Featured Research

from universities, journals, and other organizations

Keeping New Mexican Peppers Hot In The World Market

Date:
April 12, 2005
Source:
USDA / Agricultural Research Service
Summary:
In the late 1990s, global competition threatened to completely steal the market for the state's cultural icon, the chili pepper. The New Mexico Chile Task Force was formed to fight back, using the talents of the chili industry aided by researchers at the Agricultural Research Service (ARS), New Mexico State University, and the U.S. Department of Energy's Sandia National Laboratories.

Stephanie Walker, NMSU extension vegetable specialist, and Ed Hughs, agricultural engineer, inspect chilis cleaned by an experimental cleaner before sending them to a processing plant.
Credit: Photo by Peggy Greb

New Mexico without chili? That's as unthinkable as France without wine.

But in the late 1990s, global competition threatened to completely steal the market for the state's cultural icon, the chili pepper. The New Mexico Chile Task Force was formed to fight back, using the talents of the chili industry aided by researchers at the Agricultural Research Service (ARS), New Mexico State University, and the U.S. Department of Energy's Sandia National Laboratories.

The Task Force decided that automation would go a long way toward helping chili peppers become more competitive globally. Chili pepper harvesting is at about the same stage as cotton harvesting was 50 years ago: mostly hand-picked.

Ed Hughs, an agricultural engineer at the ARS Southwestern Cotton Ginning Research Laboratory near Las Cruces, N.M., and colleagues began using their cotton-cleaning experience to invent an automated pepper-cleaning machine--the Task Force's first priority. The cleaner has been tested successfully for two harvests.

Chili peppers are often rotated with cotton in New Mexico, eastern Arizona and western Texas, making Hughs' dual expertise more understandable. The Southwest produces 90 percent of U.S. chilis and about a third of the country's cotton.

The Task Force is determined to use the area's available federal, state and industry expertise to be sure that U.S. and world markets for red chili, green chili, jalapeno and cayenne peppers continue to generate more than $400 million a year for New Mexico.


Story Source:

The above story is based on materials provided by USDA / Agricultural Research Service. Note: Materials may be edited for content and length.


Cite This Page:

USDA / Agricultural Research Service. "Keeping New Mexican Peppers Hot In The World Market." ScienceDaily. ScienceDaily, 12 April 2005. <www.sciencedaily.com/releases/2005/03/050325185516.htm>.
USDA / Agricultural Research Service. (2005, April 12). Keeping New Mexican Peppers Hot In The World Market. ScienceDaily. Retrieved July 30, 2014 from www.sciencedaily.com/releases/2005/03/050325185516.htm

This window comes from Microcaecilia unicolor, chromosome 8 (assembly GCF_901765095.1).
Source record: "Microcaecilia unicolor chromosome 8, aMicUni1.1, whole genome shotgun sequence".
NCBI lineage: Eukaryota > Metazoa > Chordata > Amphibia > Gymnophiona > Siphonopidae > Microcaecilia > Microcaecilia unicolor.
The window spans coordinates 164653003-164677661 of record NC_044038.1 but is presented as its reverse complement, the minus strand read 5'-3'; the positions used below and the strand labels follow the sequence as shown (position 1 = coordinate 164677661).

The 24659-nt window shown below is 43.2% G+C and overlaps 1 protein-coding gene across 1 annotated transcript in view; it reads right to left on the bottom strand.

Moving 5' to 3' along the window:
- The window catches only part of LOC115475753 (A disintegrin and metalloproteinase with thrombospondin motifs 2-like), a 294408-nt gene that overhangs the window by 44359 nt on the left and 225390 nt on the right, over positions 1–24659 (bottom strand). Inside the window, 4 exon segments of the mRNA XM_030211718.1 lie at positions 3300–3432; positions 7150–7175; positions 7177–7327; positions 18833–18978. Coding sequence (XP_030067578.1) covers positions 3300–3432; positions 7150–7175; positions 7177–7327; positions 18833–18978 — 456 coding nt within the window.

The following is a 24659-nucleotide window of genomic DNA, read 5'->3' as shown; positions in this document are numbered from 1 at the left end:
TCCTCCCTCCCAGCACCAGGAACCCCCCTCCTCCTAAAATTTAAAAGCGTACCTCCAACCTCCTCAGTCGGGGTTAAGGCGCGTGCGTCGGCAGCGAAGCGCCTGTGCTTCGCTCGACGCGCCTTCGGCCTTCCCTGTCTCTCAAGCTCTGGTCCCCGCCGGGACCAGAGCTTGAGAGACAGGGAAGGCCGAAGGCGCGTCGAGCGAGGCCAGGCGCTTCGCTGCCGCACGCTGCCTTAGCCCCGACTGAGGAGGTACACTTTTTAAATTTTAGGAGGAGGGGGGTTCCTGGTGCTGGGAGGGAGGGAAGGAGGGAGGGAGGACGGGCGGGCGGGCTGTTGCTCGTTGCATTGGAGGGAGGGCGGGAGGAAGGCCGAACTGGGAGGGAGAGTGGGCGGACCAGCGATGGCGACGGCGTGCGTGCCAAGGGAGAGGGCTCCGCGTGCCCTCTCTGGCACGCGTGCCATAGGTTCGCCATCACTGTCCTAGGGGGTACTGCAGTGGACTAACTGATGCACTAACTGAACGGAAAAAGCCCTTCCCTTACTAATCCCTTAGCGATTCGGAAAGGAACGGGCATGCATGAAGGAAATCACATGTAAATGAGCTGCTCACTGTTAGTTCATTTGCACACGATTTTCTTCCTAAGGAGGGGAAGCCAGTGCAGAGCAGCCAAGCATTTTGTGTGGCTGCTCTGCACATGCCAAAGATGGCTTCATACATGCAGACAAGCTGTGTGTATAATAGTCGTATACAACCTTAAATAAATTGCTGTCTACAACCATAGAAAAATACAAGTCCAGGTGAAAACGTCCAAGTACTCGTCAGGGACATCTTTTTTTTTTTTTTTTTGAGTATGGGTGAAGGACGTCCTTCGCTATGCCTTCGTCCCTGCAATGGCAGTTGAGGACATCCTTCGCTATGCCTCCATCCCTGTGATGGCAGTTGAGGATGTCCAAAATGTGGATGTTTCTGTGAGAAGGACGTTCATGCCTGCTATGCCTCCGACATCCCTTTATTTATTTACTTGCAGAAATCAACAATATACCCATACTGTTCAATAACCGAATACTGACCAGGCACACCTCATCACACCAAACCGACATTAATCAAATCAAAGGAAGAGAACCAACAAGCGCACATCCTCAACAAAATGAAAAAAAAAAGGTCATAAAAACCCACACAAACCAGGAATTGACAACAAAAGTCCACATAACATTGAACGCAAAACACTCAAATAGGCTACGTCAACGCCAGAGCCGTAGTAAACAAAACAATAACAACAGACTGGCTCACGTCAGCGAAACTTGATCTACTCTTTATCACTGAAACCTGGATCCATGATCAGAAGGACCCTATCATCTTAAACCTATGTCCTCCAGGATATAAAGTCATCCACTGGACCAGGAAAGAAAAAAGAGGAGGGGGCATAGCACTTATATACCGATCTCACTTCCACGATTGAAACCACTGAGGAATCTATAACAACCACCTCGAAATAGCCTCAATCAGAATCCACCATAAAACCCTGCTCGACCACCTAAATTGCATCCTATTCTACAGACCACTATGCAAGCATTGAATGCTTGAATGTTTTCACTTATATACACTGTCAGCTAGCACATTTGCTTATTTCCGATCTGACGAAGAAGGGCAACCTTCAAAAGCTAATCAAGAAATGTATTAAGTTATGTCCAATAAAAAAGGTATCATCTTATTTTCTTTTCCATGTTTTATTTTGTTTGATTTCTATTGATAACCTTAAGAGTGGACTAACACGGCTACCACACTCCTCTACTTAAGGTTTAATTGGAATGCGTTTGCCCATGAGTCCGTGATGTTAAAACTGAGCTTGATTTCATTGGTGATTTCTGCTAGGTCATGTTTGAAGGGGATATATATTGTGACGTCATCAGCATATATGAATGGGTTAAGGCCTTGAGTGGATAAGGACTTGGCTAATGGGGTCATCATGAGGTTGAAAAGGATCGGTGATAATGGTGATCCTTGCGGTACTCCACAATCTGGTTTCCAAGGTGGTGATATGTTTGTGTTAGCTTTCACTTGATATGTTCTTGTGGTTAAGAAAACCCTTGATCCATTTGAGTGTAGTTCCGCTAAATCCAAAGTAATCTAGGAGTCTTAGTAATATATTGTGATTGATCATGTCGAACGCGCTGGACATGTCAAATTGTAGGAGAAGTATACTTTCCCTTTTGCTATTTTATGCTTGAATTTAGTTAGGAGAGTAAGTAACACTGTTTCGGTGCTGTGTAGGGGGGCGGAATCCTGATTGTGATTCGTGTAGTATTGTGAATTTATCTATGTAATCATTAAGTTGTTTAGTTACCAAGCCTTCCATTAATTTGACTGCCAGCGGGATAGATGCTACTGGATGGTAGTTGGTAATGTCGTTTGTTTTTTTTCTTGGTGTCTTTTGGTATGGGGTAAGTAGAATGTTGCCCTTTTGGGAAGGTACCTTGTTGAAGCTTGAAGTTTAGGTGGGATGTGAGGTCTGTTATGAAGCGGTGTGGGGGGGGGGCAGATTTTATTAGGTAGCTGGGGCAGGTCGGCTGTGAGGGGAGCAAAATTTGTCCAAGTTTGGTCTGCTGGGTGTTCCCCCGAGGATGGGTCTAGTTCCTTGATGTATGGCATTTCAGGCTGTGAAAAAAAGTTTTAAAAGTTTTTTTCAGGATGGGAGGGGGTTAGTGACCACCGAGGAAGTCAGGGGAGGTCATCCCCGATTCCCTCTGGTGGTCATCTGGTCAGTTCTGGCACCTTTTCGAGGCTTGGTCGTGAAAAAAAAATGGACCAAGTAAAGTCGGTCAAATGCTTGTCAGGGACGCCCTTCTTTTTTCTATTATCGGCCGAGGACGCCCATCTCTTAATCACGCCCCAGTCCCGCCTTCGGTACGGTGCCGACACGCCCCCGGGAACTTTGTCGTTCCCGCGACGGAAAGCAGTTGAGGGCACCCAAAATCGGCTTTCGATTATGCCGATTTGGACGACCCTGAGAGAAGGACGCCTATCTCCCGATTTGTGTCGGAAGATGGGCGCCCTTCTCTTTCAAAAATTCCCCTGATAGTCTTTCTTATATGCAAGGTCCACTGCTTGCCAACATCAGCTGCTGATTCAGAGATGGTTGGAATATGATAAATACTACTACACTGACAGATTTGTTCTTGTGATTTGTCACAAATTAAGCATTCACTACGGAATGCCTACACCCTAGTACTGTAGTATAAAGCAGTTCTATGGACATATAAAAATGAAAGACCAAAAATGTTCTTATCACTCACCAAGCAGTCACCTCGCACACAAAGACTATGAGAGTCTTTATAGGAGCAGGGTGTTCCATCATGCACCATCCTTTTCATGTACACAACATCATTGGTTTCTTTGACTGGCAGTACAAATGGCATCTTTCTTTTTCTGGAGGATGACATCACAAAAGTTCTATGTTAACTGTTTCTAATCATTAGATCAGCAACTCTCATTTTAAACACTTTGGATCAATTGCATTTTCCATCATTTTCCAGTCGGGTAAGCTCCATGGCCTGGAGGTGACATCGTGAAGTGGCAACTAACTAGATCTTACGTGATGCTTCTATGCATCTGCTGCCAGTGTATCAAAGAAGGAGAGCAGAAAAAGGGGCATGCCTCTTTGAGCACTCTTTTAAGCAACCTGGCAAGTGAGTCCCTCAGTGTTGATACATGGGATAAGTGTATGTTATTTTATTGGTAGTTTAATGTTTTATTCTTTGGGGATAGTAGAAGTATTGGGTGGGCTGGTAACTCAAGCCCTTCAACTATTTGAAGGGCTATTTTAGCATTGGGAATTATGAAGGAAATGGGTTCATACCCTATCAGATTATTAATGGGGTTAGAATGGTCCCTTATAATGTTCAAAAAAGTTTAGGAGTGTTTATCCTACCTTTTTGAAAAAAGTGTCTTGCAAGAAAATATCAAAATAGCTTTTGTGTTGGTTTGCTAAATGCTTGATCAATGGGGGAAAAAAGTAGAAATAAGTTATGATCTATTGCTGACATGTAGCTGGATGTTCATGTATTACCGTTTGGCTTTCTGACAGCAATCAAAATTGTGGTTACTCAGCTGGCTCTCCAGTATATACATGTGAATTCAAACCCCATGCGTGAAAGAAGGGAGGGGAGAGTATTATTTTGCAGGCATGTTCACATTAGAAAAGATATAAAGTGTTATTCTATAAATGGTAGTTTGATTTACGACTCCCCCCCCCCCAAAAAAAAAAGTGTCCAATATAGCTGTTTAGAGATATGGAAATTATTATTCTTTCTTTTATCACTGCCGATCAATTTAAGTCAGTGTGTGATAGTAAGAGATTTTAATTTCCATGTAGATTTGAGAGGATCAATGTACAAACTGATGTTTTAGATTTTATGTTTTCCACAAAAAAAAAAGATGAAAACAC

USDA / Agricultural Research Service. "Keeping New Mexican Peppers Hot In The World Market." ScienceDaily. www.sciencedaily.com/releases/2005/03/050325185516.htm (accessed July 30, 2014).

Share This




More Plants & Animals News

Wednesday, July 30, 2014

Featured Research

from universities, journals, and other organizations


Featured Videos

from AP, Reuters, AFP, and other news services

Raw: Thousands Flocking to German Crop Circle

Raw: Thousands Flocking to German Crop Circle

AP (July 30, 2014) — Thousands of people are trekking to a Bavarian farmer's field to check out a mysterious set of crop circles. (July 30) Video provided by AP
Powered by NewsLook.com
Concern Grows Over Worsening Ebola Crisis

Concern Grows Over Worsening Ebola Crisis

AFP (July 30, 2014) — Pan-African airline ASKY has suspended all flights to and from the capitals of Liberia and Sierra Leone amid the worsening Ebola health crisis, which has so far caused 672 deaths in Guinea, Liberia and Sierra Leone. Duration: 00:43 Video provided by AFP
Powered by NewsLook.com
At Least 20 Chikungunya Cases in New Jersey

At Least 20 Chikungunya Cases in New Jersey

AP (July 30, 2014) — At least 20 New Jersey residents have tested positive for chikungunya, a mosquito-borne virus that has spread through the Caribbean. (July 30) Video provided by AP
Powered by NewsLook.com
Raw: Otters Enjoy Water Slides at Japan Zoo

Raw: Otters Enjoy Water Slides at Japan Zoo

AP (July 30, 2014) — River otters were hitting the water slides to beat the summer heatwave on Wednesday at Ichikawa City's Zoological and Botanical Garden. (July 30) Video provided by AP
Powered by NewsLook.com

Search ScienceDaily

Number of stories in archives: 140,361

Find with keyword(s):
 
Enter a keyword or phrase to search ScienceDaily for related topics and research stories.

Save/Print:
Share:  

Breaking News:
from the past week

In Other News

... from NewsDaily.com

Science News

Health News

Environment News

Technology News



Save/Print:
Share:  

Free Subscriptions


Get the latest science news with ScienceDaily's free email newsletters, updated daily and weekly. Or view hourly updated newsfeeds in your RSS reader:

Get Social & Mobile


Keep up to date with the latest news from ScienceDaily via social networks and mobile apps:

Have Feedback?


Tell us what you think of ScienceDaily -- we welcome both positive and negative comments. Have any problems using the site? Questions?
Mobile iPhone Android Web
Follow Facebook Twitter Google+
Subscribe RSS Feeds Email Newsletters
Latest Headlines Health & Medicine Mind & Brain Space & Time Matter & Energy Computers & Math Plants & Animals Earth & Climate Fossils & Ruins